Sections of southern and central Pennsylvania are seeing more and more cases of canine influenza. Dr Jennifer Fry of Banfield Pet Hospital in Pottsfield treated a suspected case two weeks ago. First seen in horses back in 2005 has now jumped to dogs. Sneezing, runny nose, and a mild fever are symptoms you should be aware of.
“We are definitely seeing cases of it,” Fry said. “I had a six-week old puppy that just lay on the exam table, which is not normal. It’s similar to our flu. You just don’t feel well at all.”
Dogs who visit dog parks, grooming salons, and boarding kennels are at higher risk than dogs who are homebodies. Not all dogs show symptoms but could unknowingly infect other dogs.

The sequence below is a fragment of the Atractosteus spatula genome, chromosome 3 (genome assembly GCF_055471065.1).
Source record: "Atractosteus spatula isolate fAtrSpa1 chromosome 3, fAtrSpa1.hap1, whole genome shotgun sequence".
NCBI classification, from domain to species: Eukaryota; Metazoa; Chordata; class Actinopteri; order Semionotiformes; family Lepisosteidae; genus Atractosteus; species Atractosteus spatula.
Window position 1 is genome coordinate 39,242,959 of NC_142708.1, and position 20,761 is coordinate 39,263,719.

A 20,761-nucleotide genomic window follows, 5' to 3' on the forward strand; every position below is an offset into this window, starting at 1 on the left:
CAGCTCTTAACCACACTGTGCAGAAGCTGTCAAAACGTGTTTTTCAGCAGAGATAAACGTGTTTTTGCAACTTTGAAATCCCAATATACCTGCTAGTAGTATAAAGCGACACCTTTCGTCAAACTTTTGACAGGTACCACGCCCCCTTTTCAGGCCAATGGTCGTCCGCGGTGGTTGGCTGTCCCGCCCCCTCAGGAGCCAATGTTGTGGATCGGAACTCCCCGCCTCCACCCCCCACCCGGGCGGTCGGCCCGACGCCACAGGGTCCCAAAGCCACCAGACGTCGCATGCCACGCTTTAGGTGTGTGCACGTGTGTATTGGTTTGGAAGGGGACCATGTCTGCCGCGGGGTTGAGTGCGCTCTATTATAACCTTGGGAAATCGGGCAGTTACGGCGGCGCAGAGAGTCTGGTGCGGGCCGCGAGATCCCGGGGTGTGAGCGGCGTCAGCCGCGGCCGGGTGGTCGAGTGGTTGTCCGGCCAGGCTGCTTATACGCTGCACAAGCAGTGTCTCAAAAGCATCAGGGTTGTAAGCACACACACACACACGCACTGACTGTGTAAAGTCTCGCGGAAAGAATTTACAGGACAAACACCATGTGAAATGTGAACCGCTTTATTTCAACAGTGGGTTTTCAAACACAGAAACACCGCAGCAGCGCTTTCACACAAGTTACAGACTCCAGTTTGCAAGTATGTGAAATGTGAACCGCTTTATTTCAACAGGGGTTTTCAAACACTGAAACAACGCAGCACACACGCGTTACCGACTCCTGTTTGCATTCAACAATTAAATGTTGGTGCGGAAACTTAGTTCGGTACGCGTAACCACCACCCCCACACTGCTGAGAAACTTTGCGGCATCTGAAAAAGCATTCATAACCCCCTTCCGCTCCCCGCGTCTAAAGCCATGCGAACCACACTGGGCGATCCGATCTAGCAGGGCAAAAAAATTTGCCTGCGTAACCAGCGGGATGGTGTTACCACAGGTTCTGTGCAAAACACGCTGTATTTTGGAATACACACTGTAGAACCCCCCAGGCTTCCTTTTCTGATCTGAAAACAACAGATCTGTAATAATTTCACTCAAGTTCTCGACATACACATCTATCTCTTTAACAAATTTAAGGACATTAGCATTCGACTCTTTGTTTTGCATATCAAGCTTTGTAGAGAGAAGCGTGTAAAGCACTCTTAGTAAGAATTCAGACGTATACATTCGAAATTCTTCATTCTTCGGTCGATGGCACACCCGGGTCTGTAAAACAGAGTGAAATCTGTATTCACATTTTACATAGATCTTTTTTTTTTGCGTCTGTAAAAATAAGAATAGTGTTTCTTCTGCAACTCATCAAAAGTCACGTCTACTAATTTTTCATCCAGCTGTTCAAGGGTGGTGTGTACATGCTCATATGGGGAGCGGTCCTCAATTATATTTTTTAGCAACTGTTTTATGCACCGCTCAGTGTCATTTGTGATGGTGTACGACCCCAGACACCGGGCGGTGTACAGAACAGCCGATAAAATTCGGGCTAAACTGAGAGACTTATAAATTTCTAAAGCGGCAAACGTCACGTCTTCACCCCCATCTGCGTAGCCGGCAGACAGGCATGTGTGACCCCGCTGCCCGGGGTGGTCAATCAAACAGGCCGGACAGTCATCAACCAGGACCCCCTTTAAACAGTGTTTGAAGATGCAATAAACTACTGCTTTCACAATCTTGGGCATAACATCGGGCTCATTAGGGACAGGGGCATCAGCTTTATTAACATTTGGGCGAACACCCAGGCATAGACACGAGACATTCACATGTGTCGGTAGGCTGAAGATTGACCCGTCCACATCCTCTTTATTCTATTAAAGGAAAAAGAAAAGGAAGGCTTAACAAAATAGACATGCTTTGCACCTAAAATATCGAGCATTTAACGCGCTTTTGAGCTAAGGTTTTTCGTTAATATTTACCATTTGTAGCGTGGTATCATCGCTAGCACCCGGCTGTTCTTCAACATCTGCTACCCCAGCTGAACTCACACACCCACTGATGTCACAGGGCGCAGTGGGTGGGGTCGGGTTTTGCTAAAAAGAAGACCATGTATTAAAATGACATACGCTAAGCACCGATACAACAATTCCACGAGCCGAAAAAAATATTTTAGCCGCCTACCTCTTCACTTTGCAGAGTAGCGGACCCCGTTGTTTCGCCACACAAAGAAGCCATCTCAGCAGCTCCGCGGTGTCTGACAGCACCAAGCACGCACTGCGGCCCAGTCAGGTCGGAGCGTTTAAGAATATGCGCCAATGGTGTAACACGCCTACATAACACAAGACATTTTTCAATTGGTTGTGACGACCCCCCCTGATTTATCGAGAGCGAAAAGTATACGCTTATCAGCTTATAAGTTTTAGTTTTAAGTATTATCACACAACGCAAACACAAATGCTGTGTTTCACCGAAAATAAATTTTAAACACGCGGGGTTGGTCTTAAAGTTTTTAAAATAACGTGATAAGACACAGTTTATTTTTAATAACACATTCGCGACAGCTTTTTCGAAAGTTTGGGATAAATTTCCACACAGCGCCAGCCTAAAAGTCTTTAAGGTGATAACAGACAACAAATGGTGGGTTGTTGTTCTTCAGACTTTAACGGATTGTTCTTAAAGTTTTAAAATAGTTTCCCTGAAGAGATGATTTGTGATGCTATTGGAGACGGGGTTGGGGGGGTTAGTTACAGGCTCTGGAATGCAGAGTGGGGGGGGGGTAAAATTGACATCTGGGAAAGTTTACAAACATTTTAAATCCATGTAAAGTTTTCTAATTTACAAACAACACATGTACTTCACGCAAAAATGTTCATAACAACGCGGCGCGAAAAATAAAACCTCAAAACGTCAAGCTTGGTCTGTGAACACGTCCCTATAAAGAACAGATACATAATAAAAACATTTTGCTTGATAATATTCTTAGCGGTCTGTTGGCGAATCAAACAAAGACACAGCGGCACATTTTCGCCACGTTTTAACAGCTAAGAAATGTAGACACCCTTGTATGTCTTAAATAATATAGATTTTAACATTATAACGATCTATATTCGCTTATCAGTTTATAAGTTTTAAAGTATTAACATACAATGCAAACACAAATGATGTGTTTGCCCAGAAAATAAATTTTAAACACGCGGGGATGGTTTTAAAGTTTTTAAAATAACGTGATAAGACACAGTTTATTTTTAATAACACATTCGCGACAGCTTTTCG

“It’s airborne, and can also be transmitted through objects that are not properly sanitized,” Fry said. “If you’re going to be going to playgroups or dog parks, it’s a wise idea to get the vaccinations.” Don’t confuse canine flu for kennel cough, which is a less serious ailment.
Dr Fry stated that cats living in the same home as a dog with the flu could be at risk.
A vaccination for canine influenza requires two injections along with annual boosters. “Vaccines are for healthy pets,” Dr Fry said. “A sick pet would not be vaccinated,” but would instead receive a course of treatment.